Taize Worship Service by Lois Kieffaber

I’d like to say a few words about Taize worship before we begin.  Taize is a small village in France founded over 70 years ago by a man known as Brother Roger, who felt a call to create a monastic community of prayer and reconciliation.  This community of brothers still exists today and is made up of about 100 brothers from close to thirty countries.

Many people have made pilgrimages to visit them, some staying for several days or weeks to live and work with them.  They gather three times a day, seven days a week for prayer and meditation.  They have sought to include people from many traditions worldwide and they demonstrate this in music and prayers often sung in Latin, so that no particular language gets precedence.

Taize music consists of simple phrases, usually from the Psalms or other Scriptures.  Jesus prayed these age-old prayers of his people. Christians have always found a wellspring of life in them. The psalms place us in the great communion of all believers. Our joys and sorrows, our trust in God, our thirst and even our anguish find expression in the psalms.

When we try to express communion with God in words, our minds quickly come up short. But, in the depths of our being, through the Holy Spirit, Christ is praying far more than we imagine.

In Taize a simple phrase is repeated many times in song by the worshiping community.  The number of repetitions is not calculated beforehand.  The idea is that the phrase and the tune is learned quickly, and then you can leave the mechanics of the song behind and sink deeply into its meaning.  We have choruses today that are repetitive, but the emphasis is on joyful physical participation.  Taize prayer is more like a meditative chant which allows you to sink deeper into yourself, to the place where you meet with God.  Another characteristic of Taizé worship its generous use of silence. In this way it might be particularly suited to Quakers who also consider silence to be a very important dimension of worship, as opposed to filling every moment with words or music.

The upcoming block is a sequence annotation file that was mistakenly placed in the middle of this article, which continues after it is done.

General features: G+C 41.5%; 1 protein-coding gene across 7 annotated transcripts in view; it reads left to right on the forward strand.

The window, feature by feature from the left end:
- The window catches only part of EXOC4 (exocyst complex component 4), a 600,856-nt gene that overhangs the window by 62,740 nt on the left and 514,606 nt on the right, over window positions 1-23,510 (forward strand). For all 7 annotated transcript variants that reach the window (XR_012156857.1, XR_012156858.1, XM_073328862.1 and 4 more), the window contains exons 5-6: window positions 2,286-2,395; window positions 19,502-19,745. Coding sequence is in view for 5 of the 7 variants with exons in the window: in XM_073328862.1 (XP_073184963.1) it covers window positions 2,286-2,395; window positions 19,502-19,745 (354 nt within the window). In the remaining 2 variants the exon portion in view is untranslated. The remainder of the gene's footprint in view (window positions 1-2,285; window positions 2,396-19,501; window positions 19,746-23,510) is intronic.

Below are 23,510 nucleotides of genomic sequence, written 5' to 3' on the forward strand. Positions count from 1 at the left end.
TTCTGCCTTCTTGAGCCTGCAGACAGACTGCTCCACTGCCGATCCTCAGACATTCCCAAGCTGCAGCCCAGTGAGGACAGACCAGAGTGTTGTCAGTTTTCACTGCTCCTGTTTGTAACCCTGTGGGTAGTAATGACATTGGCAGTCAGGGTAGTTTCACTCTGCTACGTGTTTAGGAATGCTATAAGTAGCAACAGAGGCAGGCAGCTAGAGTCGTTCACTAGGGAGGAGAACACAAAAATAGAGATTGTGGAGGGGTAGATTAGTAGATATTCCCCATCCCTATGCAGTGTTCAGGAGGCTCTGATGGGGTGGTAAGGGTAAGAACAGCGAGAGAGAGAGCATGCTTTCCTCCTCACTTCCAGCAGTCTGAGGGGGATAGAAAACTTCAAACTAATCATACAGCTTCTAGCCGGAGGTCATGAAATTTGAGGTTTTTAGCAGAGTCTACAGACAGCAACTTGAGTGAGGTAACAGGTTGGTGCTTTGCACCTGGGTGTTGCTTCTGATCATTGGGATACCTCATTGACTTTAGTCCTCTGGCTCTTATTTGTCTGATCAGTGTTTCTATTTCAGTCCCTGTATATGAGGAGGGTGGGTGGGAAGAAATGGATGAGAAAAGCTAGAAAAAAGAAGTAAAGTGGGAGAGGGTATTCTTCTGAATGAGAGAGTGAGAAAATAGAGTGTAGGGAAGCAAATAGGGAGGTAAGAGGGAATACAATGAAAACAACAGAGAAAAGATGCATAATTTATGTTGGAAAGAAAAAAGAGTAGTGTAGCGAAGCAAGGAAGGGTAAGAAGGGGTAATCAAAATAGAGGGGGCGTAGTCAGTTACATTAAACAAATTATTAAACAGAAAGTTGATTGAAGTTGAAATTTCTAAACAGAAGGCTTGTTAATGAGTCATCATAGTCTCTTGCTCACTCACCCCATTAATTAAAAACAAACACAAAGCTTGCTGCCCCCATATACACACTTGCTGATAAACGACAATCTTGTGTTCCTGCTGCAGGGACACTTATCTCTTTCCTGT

In our busy and noise-filled world it is often very difficult for us be still.  When we are alone, many of us are connected to some kind of screen or sound; we need something to fill up space and time. Silence teaches us that prayer is not only a conversation involving words but is also an attitude of openness and listening for the voice of God.  When worship becomes only words and music, it is easy for us to forget that God comes to us in silence and stillness.  For Quakers, a favorite text is Psalm 46:10  “Be still and know…

It is similar to music –the rests in music are as important as the notes, and they must be honored in the same way that sounds are made. In a similar fashion, silence deepens the experience of the words, music, and actions of worship.

Although God never stops trying to communicate with us, God’s voice is often heard only in a whisper.  We are not trying to create an emptiness within — rather, with a childlike trust we let Christ pray silently within us, we discover that the depths of our being are inhabited by a Presence. At times prayer becomes silent. Peaceful communion with God can do without words, maybe even without thoughts.